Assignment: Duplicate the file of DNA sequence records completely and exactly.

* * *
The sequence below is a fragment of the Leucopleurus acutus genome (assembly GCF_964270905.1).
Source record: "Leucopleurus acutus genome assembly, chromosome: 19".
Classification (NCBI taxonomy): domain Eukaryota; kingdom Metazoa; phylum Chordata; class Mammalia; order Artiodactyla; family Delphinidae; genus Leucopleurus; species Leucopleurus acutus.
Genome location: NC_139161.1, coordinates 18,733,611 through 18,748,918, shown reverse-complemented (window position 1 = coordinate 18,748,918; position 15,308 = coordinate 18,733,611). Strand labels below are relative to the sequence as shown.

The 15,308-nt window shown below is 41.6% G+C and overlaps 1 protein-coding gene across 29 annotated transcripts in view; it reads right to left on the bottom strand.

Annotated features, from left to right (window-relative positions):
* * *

The sequence below is a fragment of the Leucopleurus acutus genome (assembly GCF_964270905.1).
Source record: "Leucopleurus acutus genome assembly, chromosome: 19".
Classification (NCBI taxonomy): domain Eukaryota; kingdom Metazoa; phylum Chordata; class Mammalia; order Artiodactyla; family Delphinidae; genus Leucopleurus; species Leucopleurus acutus.
Genome location: NC_139161.1, coordinates 18,733,611 through 18,748,918, shown reverse-complemented (window position 1 = coordinate 18,748,918; position 15,308 = coordinate 18,733,611). Strand labels below are relative to the sequence as shown.

The 15,308-nt window shown below is 41.6% G+C and overlaps 1 protein-coding gene across 29 annotated transcripts in view; it reads right to left on the bottom strand.

Annotated features, from left to right (window-relative positions):